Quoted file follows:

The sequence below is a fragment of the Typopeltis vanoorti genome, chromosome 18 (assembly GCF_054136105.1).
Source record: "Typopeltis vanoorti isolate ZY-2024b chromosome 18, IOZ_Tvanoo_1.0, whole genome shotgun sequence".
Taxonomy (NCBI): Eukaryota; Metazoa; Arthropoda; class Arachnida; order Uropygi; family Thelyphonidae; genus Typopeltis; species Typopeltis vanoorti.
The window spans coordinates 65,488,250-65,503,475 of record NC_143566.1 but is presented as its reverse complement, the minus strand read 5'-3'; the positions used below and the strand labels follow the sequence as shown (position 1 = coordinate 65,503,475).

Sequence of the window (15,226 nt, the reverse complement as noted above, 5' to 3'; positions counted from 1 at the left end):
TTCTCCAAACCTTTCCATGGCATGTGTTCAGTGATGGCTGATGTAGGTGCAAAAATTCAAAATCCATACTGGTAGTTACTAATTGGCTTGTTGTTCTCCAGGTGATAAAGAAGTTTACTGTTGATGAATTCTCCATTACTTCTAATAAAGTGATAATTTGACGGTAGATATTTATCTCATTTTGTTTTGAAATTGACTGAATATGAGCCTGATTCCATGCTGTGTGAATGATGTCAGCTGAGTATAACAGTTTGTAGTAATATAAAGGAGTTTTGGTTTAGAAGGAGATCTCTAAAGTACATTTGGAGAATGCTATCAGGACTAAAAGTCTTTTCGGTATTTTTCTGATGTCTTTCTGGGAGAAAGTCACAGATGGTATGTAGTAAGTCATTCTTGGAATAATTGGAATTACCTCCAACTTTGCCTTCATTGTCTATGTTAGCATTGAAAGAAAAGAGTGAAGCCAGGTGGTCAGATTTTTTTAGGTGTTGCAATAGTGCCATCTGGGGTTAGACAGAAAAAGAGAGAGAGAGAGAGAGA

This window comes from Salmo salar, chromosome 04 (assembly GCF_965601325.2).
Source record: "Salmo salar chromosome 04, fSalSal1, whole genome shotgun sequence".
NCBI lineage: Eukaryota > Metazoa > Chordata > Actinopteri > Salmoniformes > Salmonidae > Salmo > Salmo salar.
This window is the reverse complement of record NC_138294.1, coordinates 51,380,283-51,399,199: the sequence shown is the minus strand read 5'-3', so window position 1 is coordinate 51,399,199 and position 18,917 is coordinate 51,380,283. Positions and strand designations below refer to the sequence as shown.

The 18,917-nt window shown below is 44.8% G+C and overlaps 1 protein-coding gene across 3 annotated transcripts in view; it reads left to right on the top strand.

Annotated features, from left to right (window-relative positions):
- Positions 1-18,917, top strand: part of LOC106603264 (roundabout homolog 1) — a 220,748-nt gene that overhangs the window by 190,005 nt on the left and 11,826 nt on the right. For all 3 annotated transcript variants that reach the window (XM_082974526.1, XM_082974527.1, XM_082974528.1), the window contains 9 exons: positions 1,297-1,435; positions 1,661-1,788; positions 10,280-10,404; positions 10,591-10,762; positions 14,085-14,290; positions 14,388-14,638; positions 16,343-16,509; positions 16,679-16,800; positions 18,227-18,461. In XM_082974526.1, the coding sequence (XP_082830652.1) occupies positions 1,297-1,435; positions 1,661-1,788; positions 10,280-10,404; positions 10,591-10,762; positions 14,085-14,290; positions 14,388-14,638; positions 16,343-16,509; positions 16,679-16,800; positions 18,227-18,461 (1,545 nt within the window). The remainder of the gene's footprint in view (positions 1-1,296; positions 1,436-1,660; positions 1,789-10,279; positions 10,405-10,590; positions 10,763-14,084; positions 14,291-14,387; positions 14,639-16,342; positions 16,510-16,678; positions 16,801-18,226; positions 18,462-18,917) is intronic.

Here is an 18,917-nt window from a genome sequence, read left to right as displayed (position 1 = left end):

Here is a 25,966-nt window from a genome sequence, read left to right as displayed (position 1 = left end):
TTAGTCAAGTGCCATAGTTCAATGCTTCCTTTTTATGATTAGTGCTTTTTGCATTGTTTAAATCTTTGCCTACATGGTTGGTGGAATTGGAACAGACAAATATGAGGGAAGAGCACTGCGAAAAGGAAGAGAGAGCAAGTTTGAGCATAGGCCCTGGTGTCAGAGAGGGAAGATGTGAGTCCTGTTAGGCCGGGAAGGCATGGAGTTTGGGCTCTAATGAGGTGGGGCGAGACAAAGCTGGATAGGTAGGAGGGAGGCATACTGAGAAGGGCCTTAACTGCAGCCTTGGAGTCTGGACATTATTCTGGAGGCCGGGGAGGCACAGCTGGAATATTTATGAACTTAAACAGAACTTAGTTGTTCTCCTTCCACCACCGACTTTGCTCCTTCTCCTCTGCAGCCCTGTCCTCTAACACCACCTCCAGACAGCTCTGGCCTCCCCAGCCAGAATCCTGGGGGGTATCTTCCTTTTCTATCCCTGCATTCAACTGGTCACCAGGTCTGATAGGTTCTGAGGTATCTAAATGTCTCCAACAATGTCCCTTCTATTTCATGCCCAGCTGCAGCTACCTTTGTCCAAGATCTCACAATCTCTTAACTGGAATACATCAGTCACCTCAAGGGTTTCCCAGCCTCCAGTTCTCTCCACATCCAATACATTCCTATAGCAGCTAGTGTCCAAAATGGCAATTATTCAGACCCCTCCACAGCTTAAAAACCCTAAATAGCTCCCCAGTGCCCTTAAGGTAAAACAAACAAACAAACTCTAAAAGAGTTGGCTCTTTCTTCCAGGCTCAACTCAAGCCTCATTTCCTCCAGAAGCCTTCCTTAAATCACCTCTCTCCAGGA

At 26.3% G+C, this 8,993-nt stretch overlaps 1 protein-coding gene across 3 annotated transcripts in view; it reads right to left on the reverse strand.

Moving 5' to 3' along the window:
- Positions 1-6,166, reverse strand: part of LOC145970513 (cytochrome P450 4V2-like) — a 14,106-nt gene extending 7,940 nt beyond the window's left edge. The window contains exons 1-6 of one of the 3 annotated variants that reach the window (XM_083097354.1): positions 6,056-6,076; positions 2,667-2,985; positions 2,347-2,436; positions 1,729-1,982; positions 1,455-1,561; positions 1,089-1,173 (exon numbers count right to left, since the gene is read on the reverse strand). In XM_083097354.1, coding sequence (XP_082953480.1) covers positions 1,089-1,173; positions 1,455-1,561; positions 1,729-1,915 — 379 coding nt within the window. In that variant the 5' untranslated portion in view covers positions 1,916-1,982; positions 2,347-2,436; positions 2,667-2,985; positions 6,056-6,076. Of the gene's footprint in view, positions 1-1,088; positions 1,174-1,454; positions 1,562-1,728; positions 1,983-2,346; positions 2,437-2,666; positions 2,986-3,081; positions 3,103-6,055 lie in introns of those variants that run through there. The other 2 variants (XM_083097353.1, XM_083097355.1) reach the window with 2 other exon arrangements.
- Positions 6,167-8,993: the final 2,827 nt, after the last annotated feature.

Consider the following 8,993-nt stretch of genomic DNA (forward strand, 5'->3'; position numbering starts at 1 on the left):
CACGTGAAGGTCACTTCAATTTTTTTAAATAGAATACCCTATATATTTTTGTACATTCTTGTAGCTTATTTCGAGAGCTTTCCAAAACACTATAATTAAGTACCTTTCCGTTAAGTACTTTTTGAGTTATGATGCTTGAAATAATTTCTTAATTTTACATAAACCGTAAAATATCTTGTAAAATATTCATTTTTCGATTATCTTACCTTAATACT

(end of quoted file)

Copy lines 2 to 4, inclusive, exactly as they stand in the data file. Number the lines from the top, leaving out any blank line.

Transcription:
Source record: "Typopeltis vanoorti isolate ZY-2024b chromosome 18, IOZ_Tvanoo_1.0, whole genome shotgun sequence".
Taxonomy (NCBI): Eukaryota; Metazoa; Arthropoda; class Arachnida; order Uropygi; family Thelyphonidae; genus Typopeltis; species Typopeltis vanoorti.
The window spans coordinates 65,488,250-65,503,475 of record NC_143566.1 but is presented as its reverse complement, the minus strand read 5'-3'; the positions used below and the strand labels follow the sequence as shown (position 1 = coordinate 65,503,475).